Sunday, March 2, 2014

A Dead End on Durham Warp Transposition

A particularly intriguing section in Collingwood (page 278 in the 2002 edition) concerns warp transposition (swapping the positions of tablets so their warp threads completely cross over).  It reads:

The controlling tablets are lifted from their place, passed over one or more tablets to the right or left and then re-inserted in the pack... the earliest example of the technique is a seal tag from Durham Cathedral, dated between 1189 and 1197 (Henshall, 1964)

Henshall, 1964 is 'Five Tablet Woven Seal Tags' in Archaeological Journal, Vol. CXXI.  I finally got my hands on this article last week.  It may blow nobody's mind to learn it details five different tablet woven bands.  They are:
  1. Braid in double-faced plain weave with geometric pattern 1194-1215
    Thora Sharptooth has written about this band.
  2. Braid in double-faced plain weave with chequer pattern 1165-1174
  3. Braid in double-faced diagonal weave with animal patterns 1189-1196
  4. Brocaded band in plain tablet weave 1371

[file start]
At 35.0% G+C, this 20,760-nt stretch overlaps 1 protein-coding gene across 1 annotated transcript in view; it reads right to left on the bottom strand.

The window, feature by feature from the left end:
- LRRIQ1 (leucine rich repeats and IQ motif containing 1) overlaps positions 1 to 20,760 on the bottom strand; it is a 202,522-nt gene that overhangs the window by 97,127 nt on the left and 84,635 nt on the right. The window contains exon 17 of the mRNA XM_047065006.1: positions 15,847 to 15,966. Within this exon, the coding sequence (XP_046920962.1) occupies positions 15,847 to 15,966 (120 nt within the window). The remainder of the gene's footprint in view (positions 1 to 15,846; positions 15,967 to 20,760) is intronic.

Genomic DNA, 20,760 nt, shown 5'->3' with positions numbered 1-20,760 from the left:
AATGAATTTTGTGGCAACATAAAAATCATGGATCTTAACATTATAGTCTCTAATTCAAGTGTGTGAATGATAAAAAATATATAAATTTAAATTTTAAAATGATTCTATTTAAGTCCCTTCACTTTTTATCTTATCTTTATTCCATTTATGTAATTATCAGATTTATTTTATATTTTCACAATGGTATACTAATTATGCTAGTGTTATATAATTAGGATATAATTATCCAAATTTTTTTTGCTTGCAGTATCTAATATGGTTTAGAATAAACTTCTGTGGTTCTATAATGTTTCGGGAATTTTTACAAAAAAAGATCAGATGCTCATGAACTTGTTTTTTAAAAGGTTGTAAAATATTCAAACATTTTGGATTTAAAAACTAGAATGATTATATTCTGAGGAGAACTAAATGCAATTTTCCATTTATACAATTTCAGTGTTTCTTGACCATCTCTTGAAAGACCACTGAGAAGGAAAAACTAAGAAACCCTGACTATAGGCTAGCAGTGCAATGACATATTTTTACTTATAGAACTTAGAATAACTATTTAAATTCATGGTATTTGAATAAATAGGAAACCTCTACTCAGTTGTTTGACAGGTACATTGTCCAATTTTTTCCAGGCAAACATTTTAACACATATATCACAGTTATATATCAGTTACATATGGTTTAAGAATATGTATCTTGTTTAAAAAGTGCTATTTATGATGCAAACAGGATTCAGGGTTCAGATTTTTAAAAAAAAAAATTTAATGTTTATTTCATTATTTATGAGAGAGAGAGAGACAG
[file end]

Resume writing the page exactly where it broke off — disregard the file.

5. Multicoloured tablet-woven cord 1294
    Teffania has written about this band.
None of these seems to concern warp transposition.  From the dates and from the colours of the warp threads described, it seems Collingwood was referring to the third band.  This band does, in addition to its animal weave section, have a long "tail" whose pattern is described as "broken chevrons".  But again, this is definitely not described as warp transposition.  Each tablet has 2 threads in each colour, and all cards are just turned as a pack for a long distance.

Did Collingwood's imagination run away with him when he was reading this article?  Did he have information beyond what is present in the article?  Right now I don't see any evidence that warp transposition was in use in the medieval period. And I'm kinda sad about it!